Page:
Tuesday, 20 October 2015

The One to watch

The activities of the Health Committee have been interesting lately. Ahead of a government policy announcement in November on a new obesity strategy, it is holding a series of high profile hearings on tackling the problem. Yesterday, Jamie Oliver gave evidence.

Jamie's evidence begins 27 minutes into the hearing. Another hearing is going on as I write this.

But a row has developed over the Government's refusal to allow the committee access to the data upon which the strategy is based. Withholding information until it is too late - is one of the oldest tricks in the book - but one which is not in the interest of good scrutiny. For more information - and the exchange of letters - visit the Health Committee website - here

Wednesday, 14 October 2015

Ofqual Session

I've just come out of the session that the Education Committee held with Ofqual. It was a very interesting morning. The committee had requested evidence and questions from both "the obvious suspects" - Exam Boards and Teaching unions; and from anyone who has an interest in the subject. These wider calls for evidence and questions are an encouraging development in the select committee system. MPs of course will use their own knowledge - and information provided by interested parties in their constituency - but this allows Parliament to be more effective  in representing the British people.

The questions asked, and answers given should be available within a couple of days as the uncorrected transcript is produced. The video is available athttp://parliamentlive.tv/event/index/5c18324a-e3ad-4efc-8b5a-acb00c017881

Education Select Committee

This morning I will be attending the Education Select Committee - as part of my long term study in the development of that committee. Today's witnesses will be Glenys Stacey, Chief Regulator & Chief Executive, Ofqual Amanda Spielman, Chair, Ofqual.  This will be a one-off evidence session on the work of Ofqual, focussing on its work in regulating examinations, including reform of GCSEs and A levels.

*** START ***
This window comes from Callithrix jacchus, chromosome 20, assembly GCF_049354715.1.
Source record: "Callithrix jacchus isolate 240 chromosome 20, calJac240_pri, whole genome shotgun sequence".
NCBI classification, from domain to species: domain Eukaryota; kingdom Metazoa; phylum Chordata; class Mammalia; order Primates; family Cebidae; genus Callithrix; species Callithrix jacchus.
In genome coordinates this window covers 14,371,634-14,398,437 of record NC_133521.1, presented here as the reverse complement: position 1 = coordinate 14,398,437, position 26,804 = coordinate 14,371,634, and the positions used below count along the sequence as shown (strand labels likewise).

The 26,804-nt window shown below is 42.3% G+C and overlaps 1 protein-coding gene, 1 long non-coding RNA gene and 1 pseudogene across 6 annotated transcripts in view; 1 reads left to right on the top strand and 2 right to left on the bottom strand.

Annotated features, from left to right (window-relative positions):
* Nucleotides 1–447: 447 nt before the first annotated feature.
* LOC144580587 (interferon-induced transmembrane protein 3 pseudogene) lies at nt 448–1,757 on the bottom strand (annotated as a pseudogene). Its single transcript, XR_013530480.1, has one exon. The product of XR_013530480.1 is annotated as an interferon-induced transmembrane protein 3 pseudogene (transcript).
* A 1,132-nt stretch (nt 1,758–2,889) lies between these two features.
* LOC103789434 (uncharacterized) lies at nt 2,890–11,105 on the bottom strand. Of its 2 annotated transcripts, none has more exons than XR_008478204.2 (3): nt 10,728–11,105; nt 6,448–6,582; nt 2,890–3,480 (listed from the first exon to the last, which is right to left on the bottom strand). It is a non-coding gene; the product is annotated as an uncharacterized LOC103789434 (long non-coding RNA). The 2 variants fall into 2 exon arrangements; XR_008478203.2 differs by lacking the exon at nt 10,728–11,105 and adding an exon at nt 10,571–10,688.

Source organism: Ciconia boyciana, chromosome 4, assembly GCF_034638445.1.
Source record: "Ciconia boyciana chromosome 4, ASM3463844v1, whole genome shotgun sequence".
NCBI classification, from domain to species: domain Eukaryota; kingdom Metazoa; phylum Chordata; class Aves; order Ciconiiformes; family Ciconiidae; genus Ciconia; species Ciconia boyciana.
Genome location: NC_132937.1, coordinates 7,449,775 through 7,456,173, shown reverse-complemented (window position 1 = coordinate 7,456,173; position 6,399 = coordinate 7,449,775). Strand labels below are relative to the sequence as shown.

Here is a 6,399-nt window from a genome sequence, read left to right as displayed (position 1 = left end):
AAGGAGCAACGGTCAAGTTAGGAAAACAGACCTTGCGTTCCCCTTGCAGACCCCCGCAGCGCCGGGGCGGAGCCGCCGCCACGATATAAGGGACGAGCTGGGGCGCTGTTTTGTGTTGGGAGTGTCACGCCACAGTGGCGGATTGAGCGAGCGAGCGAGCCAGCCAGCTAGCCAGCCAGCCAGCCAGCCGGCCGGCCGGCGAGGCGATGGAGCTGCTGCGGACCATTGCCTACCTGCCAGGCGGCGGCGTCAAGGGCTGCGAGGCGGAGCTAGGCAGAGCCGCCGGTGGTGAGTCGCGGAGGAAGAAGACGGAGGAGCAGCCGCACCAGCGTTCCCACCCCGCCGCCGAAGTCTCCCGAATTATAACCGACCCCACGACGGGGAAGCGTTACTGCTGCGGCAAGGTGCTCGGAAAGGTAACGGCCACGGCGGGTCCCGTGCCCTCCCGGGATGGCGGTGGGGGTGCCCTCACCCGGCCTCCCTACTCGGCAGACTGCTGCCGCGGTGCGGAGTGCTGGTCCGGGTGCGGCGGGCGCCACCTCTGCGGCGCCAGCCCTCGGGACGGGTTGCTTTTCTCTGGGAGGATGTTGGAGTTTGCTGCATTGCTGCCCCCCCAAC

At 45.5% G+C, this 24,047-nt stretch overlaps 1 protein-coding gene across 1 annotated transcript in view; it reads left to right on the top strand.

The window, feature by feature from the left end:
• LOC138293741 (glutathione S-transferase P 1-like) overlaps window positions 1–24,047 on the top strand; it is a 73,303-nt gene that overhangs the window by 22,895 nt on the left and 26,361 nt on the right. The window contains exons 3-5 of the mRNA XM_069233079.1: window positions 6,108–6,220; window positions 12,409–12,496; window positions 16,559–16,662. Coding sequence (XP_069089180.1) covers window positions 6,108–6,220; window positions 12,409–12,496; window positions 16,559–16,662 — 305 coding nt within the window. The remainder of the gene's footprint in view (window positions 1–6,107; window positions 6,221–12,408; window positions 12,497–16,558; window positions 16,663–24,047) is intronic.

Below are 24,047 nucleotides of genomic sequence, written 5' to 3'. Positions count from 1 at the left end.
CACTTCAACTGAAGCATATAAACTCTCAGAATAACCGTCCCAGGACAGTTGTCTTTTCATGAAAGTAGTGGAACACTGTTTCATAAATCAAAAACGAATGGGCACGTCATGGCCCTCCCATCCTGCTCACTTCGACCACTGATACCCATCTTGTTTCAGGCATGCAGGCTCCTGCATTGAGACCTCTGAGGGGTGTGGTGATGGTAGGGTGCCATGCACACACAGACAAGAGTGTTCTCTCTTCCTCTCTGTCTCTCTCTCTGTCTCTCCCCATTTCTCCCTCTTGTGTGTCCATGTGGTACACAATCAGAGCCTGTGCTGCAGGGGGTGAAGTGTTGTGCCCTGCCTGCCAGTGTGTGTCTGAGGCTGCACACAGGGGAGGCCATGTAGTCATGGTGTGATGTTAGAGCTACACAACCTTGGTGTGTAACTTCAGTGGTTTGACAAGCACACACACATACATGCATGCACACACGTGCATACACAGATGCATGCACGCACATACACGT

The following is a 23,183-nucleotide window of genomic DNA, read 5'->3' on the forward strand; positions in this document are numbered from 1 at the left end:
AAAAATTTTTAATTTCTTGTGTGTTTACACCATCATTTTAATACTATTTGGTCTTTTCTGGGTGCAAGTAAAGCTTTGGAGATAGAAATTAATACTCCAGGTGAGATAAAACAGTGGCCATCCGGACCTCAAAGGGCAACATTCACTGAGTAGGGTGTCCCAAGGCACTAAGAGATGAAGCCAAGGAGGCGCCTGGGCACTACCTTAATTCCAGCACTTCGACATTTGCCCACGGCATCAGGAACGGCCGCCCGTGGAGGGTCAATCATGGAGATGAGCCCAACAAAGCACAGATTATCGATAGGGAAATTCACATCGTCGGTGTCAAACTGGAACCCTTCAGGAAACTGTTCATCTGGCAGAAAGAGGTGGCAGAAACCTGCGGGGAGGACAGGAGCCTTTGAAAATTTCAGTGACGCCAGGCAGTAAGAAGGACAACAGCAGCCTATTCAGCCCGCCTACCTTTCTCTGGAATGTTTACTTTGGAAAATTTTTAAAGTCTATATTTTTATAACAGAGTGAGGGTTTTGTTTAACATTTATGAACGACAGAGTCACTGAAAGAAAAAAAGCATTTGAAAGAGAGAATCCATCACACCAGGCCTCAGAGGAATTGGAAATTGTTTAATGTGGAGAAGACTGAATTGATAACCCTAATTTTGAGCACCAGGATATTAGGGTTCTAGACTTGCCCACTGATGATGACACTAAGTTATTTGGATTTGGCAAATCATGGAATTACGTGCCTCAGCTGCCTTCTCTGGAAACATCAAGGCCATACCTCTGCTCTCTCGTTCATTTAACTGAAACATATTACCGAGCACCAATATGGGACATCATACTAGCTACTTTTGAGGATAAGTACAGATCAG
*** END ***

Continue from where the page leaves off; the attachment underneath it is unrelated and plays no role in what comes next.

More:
More information about the work of Ofqual can be found on its website - https://www.gov.uk/government/organisations/ofqual

The video recordings of the first two evidence sessions undertaken by the committee can be accessed by clicking on the links below

Session with Nicky Morgan, Secretary of State.

Session with Michael Wilshaw, Chief Inspector of Education (Ofsted)

Tuesday, 13 October 2015


Today, the Health Committee will be meeting for an evidence session as part of their short inquiry into childhood obesity. It builds upon the Committee’s work in the last Parliament on the impact of diet and physical activity on health. This inquiry specifically considers what the Government’s policy priorities should be for addressing childhood obesity.

Their report on the impact of diet and physical activity on health can be downloaded from here.

Today's witnesses include -

Dr Paul Darragh, Board of Science, British Medical Association
Professor Graham MacGregor, Chairman, Action on Sugar
Malcolm Clark, Co-ordinator, Children’s Food Campaign
Andrew Opie, Director of Food and Sustainability,
British Retail Consortium
Ian Wright, Director General, Food and Drink Federation
Chris Snowdon, Director of Lifestyle Economics, Institute for Economic Affairs

I very much wish that I could go - but am unable to. However I will be using the excellent facility on Parliamentlive.tv to watch videos of hearings. If you are a follower of Parliament, or have a specific policy interest, this is a website to bookmark.

Monday, 12 October 2015

What's Next?

It's been an eventful time of late. In the UK the Labour Party surprised itself by electing Jeremy Corbyn as its new leader. He has no ministerial or front bench experience - and is ideologically further to the left than most of the Parliamentary Labour Party - but gained an impressive win, and the term "Corbyn-mania" has entered the language. (I never recall the terms Wilson-mania or Callaghan-mania in my youth!). I attended the Party Conference in Brighton - and it was interesting to feel the strange mix of enthusiasm and trepidation - with some individuals showing both.

The Conservative Party Conference was even more interesting - as the battle for the succession to Cameron was clearly in full swing.

Parliament returns this week - and we will see how these developments impact on the atmosphere in Westminster - and upon events themselves.

In Washington, events took an even more dramatic turn - with John Boehner's shock announcement that he was standing down as Speaker. Then, as the GOP conference met to elect his successor, the favourite - Majority Leader, Kevin McCarthy withdrew. The disruptive power of the small group of ultra-conservatives was evident for all to see. Further developments will be monitored closely!